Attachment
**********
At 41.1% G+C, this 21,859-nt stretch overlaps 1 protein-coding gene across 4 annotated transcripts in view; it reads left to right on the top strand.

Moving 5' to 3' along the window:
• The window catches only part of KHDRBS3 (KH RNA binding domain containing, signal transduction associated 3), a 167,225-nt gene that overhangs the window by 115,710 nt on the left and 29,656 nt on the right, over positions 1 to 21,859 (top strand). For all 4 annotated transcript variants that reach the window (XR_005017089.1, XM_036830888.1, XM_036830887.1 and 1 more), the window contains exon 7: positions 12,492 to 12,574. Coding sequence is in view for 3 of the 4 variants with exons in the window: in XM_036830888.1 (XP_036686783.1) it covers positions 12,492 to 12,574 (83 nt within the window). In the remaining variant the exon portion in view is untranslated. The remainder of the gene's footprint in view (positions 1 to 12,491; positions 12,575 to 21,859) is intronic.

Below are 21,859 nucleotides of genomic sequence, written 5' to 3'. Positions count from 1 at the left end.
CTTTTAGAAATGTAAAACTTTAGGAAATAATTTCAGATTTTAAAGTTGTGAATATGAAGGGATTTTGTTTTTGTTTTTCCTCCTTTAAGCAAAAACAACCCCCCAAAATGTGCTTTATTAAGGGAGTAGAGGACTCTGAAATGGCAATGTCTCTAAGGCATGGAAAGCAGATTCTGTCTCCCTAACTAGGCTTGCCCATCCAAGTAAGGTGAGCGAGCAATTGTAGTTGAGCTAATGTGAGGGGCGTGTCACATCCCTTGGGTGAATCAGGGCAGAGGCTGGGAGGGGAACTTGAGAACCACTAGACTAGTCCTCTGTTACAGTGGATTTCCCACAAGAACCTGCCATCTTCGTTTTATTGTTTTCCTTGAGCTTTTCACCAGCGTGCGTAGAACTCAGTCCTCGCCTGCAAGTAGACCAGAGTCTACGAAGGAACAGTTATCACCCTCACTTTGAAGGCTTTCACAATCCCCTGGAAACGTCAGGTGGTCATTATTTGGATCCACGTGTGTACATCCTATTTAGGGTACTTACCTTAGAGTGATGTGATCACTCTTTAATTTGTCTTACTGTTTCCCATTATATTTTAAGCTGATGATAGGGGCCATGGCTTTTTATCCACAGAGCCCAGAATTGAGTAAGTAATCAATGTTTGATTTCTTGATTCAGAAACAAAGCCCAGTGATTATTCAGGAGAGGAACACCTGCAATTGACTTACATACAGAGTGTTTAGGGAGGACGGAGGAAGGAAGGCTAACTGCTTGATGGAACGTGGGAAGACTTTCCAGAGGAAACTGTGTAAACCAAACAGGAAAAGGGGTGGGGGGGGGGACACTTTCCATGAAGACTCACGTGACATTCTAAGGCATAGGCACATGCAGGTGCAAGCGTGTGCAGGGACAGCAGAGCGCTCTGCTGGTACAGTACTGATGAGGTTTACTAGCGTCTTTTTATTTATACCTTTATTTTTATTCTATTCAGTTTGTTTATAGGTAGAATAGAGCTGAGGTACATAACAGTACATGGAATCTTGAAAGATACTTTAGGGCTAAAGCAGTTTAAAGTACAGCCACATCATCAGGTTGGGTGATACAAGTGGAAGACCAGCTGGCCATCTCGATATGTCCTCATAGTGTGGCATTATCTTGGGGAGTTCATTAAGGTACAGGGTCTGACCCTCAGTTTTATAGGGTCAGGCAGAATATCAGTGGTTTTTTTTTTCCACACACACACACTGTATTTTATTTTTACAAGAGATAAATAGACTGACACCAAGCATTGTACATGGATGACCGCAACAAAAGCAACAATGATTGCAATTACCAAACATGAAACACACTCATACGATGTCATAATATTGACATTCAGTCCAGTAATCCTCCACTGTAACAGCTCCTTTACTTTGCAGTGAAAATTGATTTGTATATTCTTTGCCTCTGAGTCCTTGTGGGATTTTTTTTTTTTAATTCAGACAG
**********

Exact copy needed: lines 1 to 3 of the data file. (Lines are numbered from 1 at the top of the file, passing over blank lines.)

At 41.1% G+C, this 21,859-nt stretch overlaps 1 protein-coding gene across 4 annotated transcripts in view; it reads left to right on the top strand.

Moving 5' to 3' along the window:
• The window catches only part of KHDRBS3 (KH RNA binding domain containing, signal transduction associated 3), a 167,225-nt gene that overhangs the window by 115,710 nt on the left and 29,656 nt on the right, over positions 1 to 21,859 (top strand). For all 4 annotated transcript variants that reach the window (XR_005017089.1, XM_036830888.1, XM_036830887.1 and 1 more), the window contains exon 7: positions 12,492 to 12,574. Coding sequence is in view for 3 of the 4 variants with exons in the window: in XM_036830888.1 (XP_036686783.1) it covers positions 12,492 to 12,574 (83 nt within the window). In the remaining variant the exon portion in view is untranslated. The remainder of the gene's footprint in view (positions 1 to 12,491; positions 12,575 to 21,859) is intronic.